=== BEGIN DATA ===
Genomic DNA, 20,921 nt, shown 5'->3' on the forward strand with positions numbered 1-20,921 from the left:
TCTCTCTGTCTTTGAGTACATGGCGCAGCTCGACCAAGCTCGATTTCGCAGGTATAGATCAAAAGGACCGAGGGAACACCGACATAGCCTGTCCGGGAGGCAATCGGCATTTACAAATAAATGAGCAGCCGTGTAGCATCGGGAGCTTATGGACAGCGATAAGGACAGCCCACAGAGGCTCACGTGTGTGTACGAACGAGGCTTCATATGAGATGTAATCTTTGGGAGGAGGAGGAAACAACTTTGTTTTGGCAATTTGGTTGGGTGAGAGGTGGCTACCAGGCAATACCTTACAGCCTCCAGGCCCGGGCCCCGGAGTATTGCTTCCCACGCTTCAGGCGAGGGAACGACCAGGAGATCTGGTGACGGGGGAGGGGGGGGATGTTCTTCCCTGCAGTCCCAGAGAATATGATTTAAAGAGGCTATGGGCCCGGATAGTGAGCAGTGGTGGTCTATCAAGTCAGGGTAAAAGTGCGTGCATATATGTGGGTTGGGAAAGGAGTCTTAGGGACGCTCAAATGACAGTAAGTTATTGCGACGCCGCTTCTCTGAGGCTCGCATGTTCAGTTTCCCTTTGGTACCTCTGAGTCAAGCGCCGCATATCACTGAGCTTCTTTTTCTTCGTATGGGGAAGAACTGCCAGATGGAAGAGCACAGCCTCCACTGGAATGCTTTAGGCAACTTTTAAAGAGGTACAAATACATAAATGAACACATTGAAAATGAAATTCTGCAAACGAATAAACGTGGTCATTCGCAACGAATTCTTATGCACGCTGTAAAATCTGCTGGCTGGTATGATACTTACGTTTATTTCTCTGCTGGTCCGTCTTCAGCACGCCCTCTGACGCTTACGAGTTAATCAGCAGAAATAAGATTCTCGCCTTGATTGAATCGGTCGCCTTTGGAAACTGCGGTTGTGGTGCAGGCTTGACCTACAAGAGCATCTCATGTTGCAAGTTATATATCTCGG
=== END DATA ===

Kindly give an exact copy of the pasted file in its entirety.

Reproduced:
Genomic DNA, 20,921 nt, shown 5'->3' on the forward strand with positions numbered 1-20,921 from the left:
TCTCTCTGTCTTTGAGTACATGGCGCAGCTCGACCAAGCTCGATTTCGCAGGTATAGATCAAAAGGACCGAGGGAACACCGACATAGCCTGTCCGGGAGGCAATCGGCATTTACAAATAAATGAGCAGCCGTGTAGCATCGGGAGCTTATGGACAGCGATAAGGACAGCCCACAGAGGCTCACGTGTGTGTACGAACGAGGCTTCATATGAGATGTAATCTTTGGGAGGAGGAGGAAACAACTTTGTTTTGGCAATTTGGTTGGGTGAGAGGTGGCTACCAGGCAATACCTTACAGCCTCCAGGCCCGGGCCCCGGAGTATTGCTTCCCACGCTTCAGGCGAGGGAACGACCAGGAGATCTGGTGACGGGGGAGGGGGGGGATGTTCTTCCCTGCAGTCCCAGAGAATATGATTTAAAGAGGCTATGGGCCCGGATAGTGAGCAGTGGTGGTCTATCAAGTCAGGGTAAAAGTGCGTGCATATATGTGGGTTGGGAAAGGAGTCTTAGGGACGCTCAAATGACAGTAAGTTATTGCGACGCCGCTTCTCTGAGGCTCGCATGTTCAGTTTCCCTTTGGTACCTCTGAGTCAAGCGCCGCATATCACTGAGCTTCTTTTTCTTCGTATGGGGAAGAACTGCCAGATGGAAGAGCACAGCCTCCACTGGAATGCTTTAGGCAACTTTTAAAGAGGTACAAATACATAAATGAACACATTGAAAATGAAATTCTGCAAACGAATAAACGTGGTCATTCGCAACGAATTCTTATGCACGCTGTAAAATCTGCTGGCTGGTATGATACTTACGTTTATTTCTCTGCTGGTCCGTCTTCAGCACGCCCTCTGACGCTTACGAGTTAATCAGCAGAAATAAGATTCTCGCCTTGATTGAATCGGTCGCCTTTGGAAACTGCGGTTGTGGTGCAGGCTTGACCTACAAGAGCATCTCATGTTGCAAGTTATATATCTCGG